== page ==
Then again, this is Centurion, where South Africa have won 21 of their 26 tests and lost only two – one of them a constructed England victory in January 2000, when a pile of cash and a leather jacket bought Hansie Cronje’s deal to try to produce a result after more than three of the first four days had been lost due to rain.

There are no ramparts or drawbridges in these areas, although moats occur spontaneously when thunderstorms hit the parched ground, and in the right light, the concrete may look medieval warning. But Centurion is no less a fortress because of the lack of these details. Dominate South Africa here? Only one team has done that and they had a fiery kite called Mitchell Johnson who took 7/68 and 5/59 to throw Australia to victory with 281 races in February 2014. Good luck India …

“Keep going … keep going … keep going …” Hooked on that lyrics, the whiskey sponsor’s jingle sounded every time a new dough went to the fold. But it would have been just as appropriate to play it for every departing dough. The closest we came to it was when the incoming Quinton de Kock crossed the border a few meters before the newly announced Rassie van der Dussen had completed the trip in reverse. So “Keep going … keep going … keep going …” appeared premature but appropriate.

Only while Temba Bavuma and Quinton de Kock stood firm for 134 balls at their stand at 72 did the South Africans seem to retain the game as a competition. Bavumas 52, his 16th half-century and the product of patience and 161 minutes and 103 balls, were his umpire match posts; some of despite. But there was not enough where the solid effort came from and South Africa was sacked for 197 – the first time they have been ruled out for fewer than 200 in Centurion.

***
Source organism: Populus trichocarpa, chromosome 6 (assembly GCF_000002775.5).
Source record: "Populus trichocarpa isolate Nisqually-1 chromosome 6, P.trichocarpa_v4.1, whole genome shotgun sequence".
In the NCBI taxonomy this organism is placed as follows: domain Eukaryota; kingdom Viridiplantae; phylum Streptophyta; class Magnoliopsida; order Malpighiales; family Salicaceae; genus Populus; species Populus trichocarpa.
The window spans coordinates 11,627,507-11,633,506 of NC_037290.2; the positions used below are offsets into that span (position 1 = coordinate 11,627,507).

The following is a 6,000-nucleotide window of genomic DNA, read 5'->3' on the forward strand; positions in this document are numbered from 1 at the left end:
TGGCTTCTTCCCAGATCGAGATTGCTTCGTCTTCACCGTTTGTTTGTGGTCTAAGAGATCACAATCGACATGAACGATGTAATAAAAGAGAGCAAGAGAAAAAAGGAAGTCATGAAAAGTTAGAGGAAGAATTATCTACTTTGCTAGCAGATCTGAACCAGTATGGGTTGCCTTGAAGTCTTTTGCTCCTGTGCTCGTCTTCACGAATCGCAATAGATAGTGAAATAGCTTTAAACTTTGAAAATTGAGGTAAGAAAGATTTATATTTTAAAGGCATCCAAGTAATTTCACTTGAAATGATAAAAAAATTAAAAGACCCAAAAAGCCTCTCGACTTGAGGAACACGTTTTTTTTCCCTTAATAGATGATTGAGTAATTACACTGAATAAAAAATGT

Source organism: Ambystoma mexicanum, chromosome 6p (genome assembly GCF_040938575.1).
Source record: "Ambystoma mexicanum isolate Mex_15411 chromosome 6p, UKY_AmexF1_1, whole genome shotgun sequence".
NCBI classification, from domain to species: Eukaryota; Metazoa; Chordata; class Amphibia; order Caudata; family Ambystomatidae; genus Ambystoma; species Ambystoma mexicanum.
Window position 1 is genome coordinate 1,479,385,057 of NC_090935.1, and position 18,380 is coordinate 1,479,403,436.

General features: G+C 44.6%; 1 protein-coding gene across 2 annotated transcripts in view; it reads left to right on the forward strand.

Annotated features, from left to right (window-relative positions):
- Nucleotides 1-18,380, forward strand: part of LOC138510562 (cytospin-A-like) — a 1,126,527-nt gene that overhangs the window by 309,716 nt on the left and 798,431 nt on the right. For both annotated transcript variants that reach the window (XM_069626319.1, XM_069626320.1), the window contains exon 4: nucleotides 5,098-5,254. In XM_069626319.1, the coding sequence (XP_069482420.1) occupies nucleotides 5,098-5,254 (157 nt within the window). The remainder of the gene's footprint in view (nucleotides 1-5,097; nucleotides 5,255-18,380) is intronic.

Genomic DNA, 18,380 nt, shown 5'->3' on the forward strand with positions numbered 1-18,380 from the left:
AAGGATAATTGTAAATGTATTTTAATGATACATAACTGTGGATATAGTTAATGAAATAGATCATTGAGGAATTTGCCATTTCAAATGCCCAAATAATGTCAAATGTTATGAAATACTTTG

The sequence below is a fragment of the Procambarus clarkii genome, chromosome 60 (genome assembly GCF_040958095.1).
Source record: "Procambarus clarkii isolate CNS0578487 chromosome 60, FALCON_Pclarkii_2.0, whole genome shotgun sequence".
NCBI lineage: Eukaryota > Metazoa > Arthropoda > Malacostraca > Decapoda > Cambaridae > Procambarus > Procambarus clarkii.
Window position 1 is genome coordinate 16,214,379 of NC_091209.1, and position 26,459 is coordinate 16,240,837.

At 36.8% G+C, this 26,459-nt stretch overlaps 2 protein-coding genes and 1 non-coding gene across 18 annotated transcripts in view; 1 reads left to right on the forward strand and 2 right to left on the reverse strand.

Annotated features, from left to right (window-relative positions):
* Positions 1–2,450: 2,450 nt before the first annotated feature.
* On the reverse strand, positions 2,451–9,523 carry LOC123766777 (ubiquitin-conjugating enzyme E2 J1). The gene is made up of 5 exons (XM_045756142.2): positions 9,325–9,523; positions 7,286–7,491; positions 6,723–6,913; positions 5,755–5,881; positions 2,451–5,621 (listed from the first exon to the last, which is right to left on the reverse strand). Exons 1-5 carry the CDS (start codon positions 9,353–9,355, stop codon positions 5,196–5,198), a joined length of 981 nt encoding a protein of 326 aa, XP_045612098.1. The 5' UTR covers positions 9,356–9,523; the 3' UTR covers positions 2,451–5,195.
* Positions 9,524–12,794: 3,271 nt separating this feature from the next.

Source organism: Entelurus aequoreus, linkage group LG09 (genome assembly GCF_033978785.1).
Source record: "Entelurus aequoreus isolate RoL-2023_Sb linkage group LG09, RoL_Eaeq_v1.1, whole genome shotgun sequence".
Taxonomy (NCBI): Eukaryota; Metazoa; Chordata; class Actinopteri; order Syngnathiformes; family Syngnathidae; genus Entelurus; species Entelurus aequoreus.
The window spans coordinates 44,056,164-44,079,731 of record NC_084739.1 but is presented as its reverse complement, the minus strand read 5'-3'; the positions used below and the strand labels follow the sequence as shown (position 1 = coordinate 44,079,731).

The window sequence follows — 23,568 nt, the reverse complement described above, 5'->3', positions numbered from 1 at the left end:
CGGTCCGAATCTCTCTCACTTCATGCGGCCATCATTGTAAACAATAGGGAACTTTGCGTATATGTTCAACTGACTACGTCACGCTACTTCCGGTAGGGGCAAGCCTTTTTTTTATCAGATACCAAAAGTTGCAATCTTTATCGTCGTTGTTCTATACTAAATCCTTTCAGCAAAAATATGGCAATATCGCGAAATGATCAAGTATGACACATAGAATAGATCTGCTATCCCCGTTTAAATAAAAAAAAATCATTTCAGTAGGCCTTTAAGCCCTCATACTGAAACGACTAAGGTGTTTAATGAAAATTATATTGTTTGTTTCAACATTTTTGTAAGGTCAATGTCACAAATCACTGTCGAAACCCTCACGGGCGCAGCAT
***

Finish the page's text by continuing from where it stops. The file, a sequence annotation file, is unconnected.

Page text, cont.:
On a course that started spongy and has hardened to a surface that offers everyone something – and which bequeathed 18 wickets for 268 runs on Tuesday – India’s bowlers were superb. No one more than Mohammad Shami, whose mastery of line, length and nail movement made him as close to unplayable as any bowler should be allowed to venture. In five overs after lunch, four of them pointless, he took 2/9. He was as good as that, and his final reward of 5/44 makes him sound.

The first blow was struck by Jasprit Bumrah, who got Dean Elgar taken back with a delivery that was easily good enough also to catch the South African captain in front or bowl him. India were so extensive at the top that they barely missed Bumrah, who left the pitch in the 11th over after turning an ankle in his follow-up. He did not bowl again until the 61st. The rest of the attack took 6/162 while he was disposed of.

One of the more steadfast members of the lower half of the order was debutant Marco Jansen, who made a nuggety 19 and shared 37 with Rabada – the second largest stand in the round. Jansen, who had an indifferent first day as he went wicketless in 17 overs that cost 61 runs. But he got Bumrah caught on the third drop to finish India’s first innings, and was on a hat-trick when Mayank Agarwal removed his first delivery of the second tomb to De Kock.

“He had a slightly tough start to his international career,” Bavuma said. “He admitted that the emotions and nerves got the better of him. Today, as we saw with his batting, he was much more confident and the confidence we know he has shone through.” That’s the kind of character South Africa need when looking for the remaining nine wickets without allowing India to build their lead, currently 146, out of sight.

“What has happened has happened,” Bavuma said. “The intensity we brought out there with the ball today, that’s what we’re going to demand.” Not only to avert a defeat in this battle, but to rebuild the currently crumbling fortress of Centurion. To do that they have to go in the right direction and keep going … keep going … keep going …

© Cricbuzz